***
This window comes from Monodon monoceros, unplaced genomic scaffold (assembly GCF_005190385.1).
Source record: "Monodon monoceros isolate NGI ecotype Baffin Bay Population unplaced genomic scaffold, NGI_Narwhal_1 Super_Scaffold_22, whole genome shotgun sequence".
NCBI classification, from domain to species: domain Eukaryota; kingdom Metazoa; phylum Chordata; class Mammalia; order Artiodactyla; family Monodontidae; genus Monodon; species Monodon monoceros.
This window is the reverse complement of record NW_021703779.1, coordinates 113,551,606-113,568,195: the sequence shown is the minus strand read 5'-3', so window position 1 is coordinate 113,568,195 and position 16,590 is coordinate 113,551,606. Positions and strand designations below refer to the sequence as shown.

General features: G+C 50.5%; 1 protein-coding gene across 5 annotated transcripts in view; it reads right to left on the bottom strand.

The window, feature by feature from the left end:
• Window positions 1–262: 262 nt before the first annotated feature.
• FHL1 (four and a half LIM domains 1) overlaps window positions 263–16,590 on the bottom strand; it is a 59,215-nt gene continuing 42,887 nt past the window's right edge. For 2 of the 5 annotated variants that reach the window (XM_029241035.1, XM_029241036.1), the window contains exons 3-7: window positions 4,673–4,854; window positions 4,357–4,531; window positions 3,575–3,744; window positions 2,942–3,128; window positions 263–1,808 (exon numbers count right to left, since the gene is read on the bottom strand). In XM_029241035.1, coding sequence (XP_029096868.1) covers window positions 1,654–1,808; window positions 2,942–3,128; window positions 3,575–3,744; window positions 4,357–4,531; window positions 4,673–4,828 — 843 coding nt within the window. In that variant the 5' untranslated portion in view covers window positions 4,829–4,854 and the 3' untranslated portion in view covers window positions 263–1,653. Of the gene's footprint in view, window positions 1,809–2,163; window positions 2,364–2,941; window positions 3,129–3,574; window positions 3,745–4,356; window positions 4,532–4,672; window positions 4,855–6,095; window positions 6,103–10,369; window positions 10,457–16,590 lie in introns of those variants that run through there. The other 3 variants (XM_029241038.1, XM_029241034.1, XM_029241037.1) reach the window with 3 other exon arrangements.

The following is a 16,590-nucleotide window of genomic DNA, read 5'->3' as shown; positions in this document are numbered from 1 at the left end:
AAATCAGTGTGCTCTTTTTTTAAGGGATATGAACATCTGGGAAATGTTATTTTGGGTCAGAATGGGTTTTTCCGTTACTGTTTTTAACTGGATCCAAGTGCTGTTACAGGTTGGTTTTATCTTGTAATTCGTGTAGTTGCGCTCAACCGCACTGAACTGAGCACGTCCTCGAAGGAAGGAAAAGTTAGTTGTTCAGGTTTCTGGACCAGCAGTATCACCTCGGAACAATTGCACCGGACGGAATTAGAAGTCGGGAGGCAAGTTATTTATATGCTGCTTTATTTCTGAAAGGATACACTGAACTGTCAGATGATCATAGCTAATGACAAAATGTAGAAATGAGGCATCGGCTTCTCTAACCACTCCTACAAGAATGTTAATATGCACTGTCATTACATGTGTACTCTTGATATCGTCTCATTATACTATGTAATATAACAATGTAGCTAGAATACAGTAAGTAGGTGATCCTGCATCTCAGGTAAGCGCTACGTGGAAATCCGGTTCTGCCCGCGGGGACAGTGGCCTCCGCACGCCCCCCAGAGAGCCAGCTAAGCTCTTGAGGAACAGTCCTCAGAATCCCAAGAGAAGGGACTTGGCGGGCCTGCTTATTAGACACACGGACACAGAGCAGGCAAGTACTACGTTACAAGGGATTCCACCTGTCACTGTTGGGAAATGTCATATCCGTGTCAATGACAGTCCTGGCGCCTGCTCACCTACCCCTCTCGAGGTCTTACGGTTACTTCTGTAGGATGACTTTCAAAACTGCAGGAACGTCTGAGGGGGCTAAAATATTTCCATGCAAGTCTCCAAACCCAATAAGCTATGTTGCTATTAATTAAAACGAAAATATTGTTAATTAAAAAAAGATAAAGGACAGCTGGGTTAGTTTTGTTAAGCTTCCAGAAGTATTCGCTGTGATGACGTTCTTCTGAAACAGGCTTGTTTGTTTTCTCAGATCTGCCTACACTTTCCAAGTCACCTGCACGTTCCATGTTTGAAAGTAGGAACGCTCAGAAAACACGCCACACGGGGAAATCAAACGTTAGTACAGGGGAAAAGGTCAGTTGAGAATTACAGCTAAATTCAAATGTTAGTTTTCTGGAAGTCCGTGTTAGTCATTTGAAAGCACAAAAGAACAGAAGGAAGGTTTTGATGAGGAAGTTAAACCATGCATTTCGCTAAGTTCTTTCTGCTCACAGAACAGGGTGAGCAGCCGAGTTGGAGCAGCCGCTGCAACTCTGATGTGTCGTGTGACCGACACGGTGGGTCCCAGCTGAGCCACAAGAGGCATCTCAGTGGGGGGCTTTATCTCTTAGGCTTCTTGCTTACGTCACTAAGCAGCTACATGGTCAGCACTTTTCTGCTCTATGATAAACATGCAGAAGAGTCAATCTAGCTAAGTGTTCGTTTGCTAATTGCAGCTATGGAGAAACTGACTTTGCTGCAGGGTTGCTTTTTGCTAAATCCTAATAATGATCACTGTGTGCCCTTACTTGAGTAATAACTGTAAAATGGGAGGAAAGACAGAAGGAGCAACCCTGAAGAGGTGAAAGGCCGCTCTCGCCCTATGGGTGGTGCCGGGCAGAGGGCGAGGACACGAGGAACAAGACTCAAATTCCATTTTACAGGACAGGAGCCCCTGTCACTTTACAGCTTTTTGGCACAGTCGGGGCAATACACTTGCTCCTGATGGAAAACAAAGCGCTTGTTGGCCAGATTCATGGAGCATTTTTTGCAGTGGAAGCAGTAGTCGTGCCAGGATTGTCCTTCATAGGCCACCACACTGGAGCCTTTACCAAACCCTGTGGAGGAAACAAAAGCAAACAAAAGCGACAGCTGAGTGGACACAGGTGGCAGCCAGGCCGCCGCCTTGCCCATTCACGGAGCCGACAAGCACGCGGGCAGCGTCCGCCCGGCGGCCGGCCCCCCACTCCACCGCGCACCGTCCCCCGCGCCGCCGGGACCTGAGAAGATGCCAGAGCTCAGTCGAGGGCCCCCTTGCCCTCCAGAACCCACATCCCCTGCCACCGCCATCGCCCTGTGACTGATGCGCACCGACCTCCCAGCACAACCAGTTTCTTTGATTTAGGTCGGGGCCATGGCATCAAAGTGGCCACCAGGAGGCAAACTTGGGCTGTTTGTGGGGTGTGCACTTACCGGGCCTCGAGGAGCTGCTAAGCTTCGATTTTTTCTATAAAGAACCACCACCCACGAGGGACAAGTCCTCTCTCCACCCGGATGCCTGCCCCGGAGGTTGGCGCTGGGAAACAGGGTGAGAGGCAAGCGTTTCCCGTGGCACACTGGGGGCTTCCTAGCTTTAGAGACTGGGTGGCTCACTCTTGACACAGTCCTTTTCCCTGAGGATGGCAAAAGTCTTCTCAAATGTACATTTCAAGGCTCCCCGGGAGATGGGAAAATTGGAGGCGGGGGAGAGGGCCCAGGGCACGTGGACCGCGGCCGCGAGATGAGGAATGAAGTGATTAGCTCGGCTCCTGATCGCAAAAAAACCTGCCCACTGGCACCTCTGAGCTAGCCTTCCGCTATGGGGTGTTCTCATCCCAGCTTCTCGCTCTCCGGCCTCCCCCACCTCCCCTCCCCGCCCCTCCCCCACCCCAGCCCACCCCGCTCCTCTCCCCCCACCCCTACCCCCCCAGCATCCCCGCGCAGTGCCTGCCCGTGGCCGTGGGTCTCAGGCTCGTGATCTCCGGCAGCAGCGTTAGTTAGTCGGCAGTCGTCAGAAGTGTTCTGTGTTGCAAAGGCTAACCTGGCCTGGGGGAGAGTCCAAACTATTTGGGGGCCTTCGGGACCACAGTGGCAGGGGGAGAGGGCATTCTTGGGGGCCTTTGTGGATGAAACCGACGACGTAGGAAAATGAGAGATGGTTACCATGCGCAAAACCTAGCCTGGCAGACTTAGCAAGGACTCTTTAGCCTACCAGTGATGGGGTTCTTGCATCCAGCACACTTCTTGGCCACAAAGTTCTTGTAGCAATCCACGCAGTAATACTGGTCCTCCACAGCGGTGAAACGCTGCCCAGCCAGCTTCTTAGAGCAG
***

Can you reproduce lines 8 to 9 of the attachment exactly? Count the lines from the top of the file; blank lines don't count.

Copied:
• FHL1 (four and a half LIM domains 1) overlaps window positions 263–16,590 on the bottom strand; it is a 59,215-nt gene continuing 42,887 nt past the window's right edge. For 2 of the 5 annotated variants that reach the window (XM_029241035.1, XM_029241036.1), the window contains exons 3-7: window positions 4,673–4,854; window positions 4,357–4,531; window positions 3,575–3,744; window positions 2,942–3,128; window positions 263–1,808 (exon numbers count right to left, since the gene is read on the bottom strand). In XM_029241035.1, coding sequence (XP_029096868.1) covers window positions 1,654–1,808; window positions 2,942–3,128; window positions 3,575–3,744; window positions 4,357–4,531; window positions 4,673–4,828 — 843 coding nt within the window. In that variant the 5' untranslated portion in view covers window positions 4,829–4,854 and the 3' untranslated portion in view covers window positions 263–1,653. Of the gene's footprint in view, window positions 1,809–2,163; window positions 2,364–2,941; window positions 3,129–3,574; window positions 3,745–4,356; window positions 4,532–4,672; window positions 4,855–6,095; window positions 6,103–10,369; window positions 10,457–16,590 lie in introns of those variants that run through there. The other 3 variants (XM_029241038.1, XM_029241034.1, XM_029241037.1) reach the window with 3 other exon arrangements.

The following is a 16,590-nucleotide window of genomic DNA, read 5'->3' as shown; positions in this document are numbered from 1 at the left end: